When Covid-19 first hit Colombia in early March, Cathalina Sanchez-Escobar knew she had to do something to help. As director of Medellín’s Museo Casa de la Memoria (House of Memory Museum), she had an advantage: the city government was already looking for ways to include cultural institutions in the city’s pandemic response.
It wasn’t long before the municipally run museum, which documents the impact of Colombia’s armed conflict, took the lead as a social services provider in Medellín’s Comuna 8 neighbourhood. Sanchez-Escobar personally helped deliver basic foods to those who hadn’t benefited from other available aid. Staff have also connected people with the city’s new homeless shelters, and members of the cultural department the museum belongs to have been using music to spread the word about social distancing.
This might not be the typical work of a museum, but Sanchez-Escobar says it really is an extension of the mission: the institution is leaning into its ability to transmit complex information in a simple, factual way. It’s also bearing witness to history, particularly in Comuna 8, home to many of those displaced by Colombia’s decades-long civil conflict.
“Our museum has always been involved in the community, and now it is up to our imagination and creativity to find ways to help,” she says.
Latin America is now an epicentre of the pandemic: Colombia has recorded 36,635 cases and 1,515 deaths as of the end of the first week of June – a shadow of Brazil’s 650,000 confirmed cases and more than 30,000 deaths and Mexico’s 110,000 cases and more than 4,000 dead. Medellín has seen 649 cases and four deaths within city limits, out of a population of 2.3 million. The Colombian capital of Bogotá, meanwhile, has seen nearly 13,000 cases and 313 deaths in the same time period.
Sanchez-Escobar says the mayor’s office assigned each of the members of the cabinet and their secretariat staff to a specific geographical region of the city to assist the pandemic response. Additionally, the culture secretariat, which runs the city’s extensive network of libraries, is running citywide literacy and health promotion campaigns online, while the privately run Divas Gallery, in the city centre, is lending support to sex workers.
Medellín’s health secretary, Andree Uribe, says the physical and mental well-being of the people of the city is fundamental for the recently elected administration headed by Mayor Daniel Quintero.
“We continue to work on the strengthening of the communication channels with the citizens,” she says. “The coordination with the arts and culture, influencing the well-being of the citizens, is also helping us to cover one of the areas most affected by the pandemic – mental health.”
Sanchez-Escobar says on top of reinforcing health messaging, the Museo Casa de la Memoria used its links with the community, the museum’s facilities and its workforce to distribute care packages containing basics like rice to Comuna 8.
“We’re not doctors, but we are connecting with the programs of the health secretariat,” she says. “We promote health messages and are helping to reinforce the importance of social distancing.”
Medellín’s culture secretary, Lina Gaviria, who is also a dancer and events producer, says the head of each secretariat, including culture, was out on the front lines.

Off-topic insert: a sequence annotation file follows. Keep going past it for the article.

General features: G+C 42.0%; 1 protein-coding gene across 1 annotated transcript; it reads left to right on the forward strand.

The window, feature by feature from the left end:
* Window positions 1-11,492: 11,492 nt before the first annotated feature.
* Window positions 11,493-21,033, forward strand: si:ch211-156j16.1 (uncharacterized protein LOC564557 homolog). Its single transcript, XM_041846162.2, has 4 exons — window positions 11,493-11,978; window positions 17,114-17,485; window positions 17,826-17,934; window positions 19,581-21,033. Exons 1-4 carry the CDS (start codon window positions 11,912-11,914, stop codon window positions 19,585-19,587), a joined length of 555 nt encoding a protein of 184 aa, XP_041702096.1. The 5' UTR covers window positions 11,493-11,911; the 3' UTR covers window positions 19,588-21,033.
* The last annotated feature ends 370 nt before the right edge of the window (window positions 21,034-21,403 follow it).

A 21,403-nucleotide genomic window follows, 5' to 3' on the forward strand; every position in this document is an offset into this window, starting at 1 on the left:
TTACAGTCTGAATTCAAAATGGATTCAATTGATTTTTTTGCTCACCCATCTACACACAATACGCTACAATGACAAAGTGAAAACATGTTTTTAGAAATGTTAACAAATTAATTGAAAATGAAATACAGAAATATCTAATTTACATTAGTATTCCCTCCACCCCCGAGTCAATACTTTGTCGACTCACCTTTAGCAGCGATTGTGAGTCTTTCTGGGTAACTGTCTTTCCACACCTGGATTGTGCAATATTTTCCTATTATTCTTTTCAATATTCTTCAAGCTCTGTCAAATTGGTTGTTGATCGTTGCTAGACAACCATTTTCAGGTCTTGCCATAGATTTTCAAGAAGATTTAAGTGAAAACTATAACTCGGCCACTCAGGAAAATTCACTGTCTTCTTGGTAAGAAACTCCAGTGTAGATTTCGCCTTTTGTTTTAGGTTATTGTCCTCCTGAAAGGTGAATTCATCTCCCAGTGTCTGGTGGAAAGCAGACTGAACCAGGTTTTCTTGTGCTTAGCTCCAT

“I’m a producer. I know how to feed a 1,000 people backstage, but I’m not used to the logistics to give people 2,000 care packages,” she says. “But when I was able to give one to an 80-year-old resident, we both burst into tears.”
Comuna 8 community leader Altagracia Garcia says the program targeted people who hadn’t received any other support.
“There is trust between us. The Casa de Memoria Museum, they have always been a part of the community. With cultural events, they’ve always been serving the community,” she says. Most people have been complying with the city’s tight lockdown, which has been in force since late March, at times allowing people to leave the house just one or two days a week.
Gaviria says that as of the second week of June, as some restrictions loosened, artists would be out in force, for example, putting masks on some of the city’s famous statues.
Museums elsewhere have similarly found ways to help people navigate these unusual times. Anthea Hartig, director of the Smithsonian’s National Museum of American History in Washington, DC, says Smithsonian museums have been working to serve US communities in a time of upheaval for schooling.
“As our doors were closing to the public and thousands and thousands of schools were having to send their students to learn from home, our education team, and the museum as a whole, moved to support teachers, parents, caregivers and students with educational resources,” Hartig says.
The history museum’s curator of political history, Nancy Bercaw, curatorial assistant Patricia Arteaga and oral historian José Centeno-Meléndez have been working on chronicling the lives of Deferred Action for Childhood Arrivals (DACA) recipients – also known as “Dreamers” – in the US. The team has been in touch with counterparts in Medellín to see what they might learn from one another.
Back in Colombia, Sanchez-Escobar sees the current crisis as an opportunity for growth.
“In the last few years at global conferences, we’ve been talking about how a museum can’t just be a building where people come and have an experience,” Sanchez-Escobar says. “Covid-19 is the opportunity to see how we can get closer to more families.”
Andrew Wight is a freelance journalist based in Medellín.